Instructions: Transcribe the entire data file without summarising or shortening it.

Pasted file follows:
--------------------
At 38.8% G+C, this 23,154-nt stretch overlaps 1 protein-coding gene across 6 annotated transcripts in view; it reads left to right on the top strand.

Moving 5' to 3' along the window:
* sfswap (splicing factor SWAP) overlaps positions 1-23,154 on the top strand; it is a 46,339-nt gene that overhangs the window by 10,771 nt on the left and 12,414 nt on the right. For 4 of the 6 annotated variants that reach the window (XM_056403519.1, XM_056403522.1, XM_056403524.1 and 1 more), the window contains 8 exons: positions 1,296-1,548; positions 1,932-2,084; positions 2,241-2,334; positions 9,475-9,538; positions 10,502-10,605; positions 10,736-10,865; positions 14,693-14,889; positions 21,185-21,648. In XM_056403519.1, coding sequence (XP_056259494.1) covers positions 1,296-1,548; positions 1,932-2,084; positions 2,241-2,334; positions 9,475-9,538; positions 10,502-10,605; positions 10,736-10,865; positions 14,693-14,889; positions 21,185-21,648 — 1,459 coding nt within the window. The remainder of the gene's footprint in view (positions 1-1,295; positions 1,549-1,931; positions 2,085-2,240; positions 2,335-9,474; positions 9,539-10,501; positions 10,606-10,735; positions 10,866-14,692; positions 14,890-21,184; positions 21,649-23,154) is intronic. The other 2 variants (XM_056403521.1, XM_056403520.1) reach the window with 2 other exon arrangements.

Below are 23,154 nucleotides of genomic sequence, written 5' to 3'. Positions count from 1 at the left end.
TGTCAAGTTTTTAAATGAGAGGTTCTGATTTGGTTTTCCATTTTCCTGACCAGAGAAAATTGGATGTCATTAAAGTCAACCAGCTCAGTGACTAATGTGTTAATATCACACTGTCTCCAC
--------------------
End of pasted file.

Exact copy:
At 38.8% G+C, this 23,154-nt stretch overlaps 1 protein-coding gene across 6 annotated transcripts in view; it reads left to right on the top strand.

Moving 5' to 3' along the window:
* sfswap (splicing factor SWAP) overlaps positions 1-23,154 on the top strand; it is a 46,339-nt gene that overhangs the window by 10,771 nt on the left and 12,414 nt on the right. For 4 of the 6 annotated variants that reach the window (XM_056403519.1, XM_056403522.1, XM_056403524.1 and 1 more), the window contains 8 exons: positions 1,296-1,548; positions 1,932-2,084; positions 2,241-2,334; positions 9,475-9,538; positions 10,502-10,605; positions 10,736-10,865; positions 14,693-14,889; positions 21,185-21,648. In XM_056403519.1, coding sequence (XP_056259494.1) covers positions 1,296-1,548; positions 1,932-2,084; positions 2,241-2,334; positions 9,475-9,538; positions 10,502-10,605; positions 10,736-10,865; positions 14,693-14,889; positions 21,185-21,648 — 1,459 coding nt within the window. The remainder of the gene's footprint in view (positions 1-1,295; positions 1,549-1,931; positions 2,085-2,240; positions 2,335-9,474; positions 9,539-10,501; positions 10,606-10,735; positions 10,866-14,692; positions 14,890-21,184; positions 21,649-23,154) is intronic. The other 2 variants (XM_056403521.1, XM_056403520.1) reach the window with 2 other exon arrangements.

Below are 23,154 nucleotides of genomic sequence, written 5' to 3'. Positions count from 1 at the left end.
TGTCAAGTTTTTAAATGAGAGGTTCTGATTTGGTTTTCCATTTTCCTGACCAGAGAAAATTGGATGTCATTAAAGTCAACCAGCTCAGTGACTAATGTGTTAATATCACACTGTCTCCAC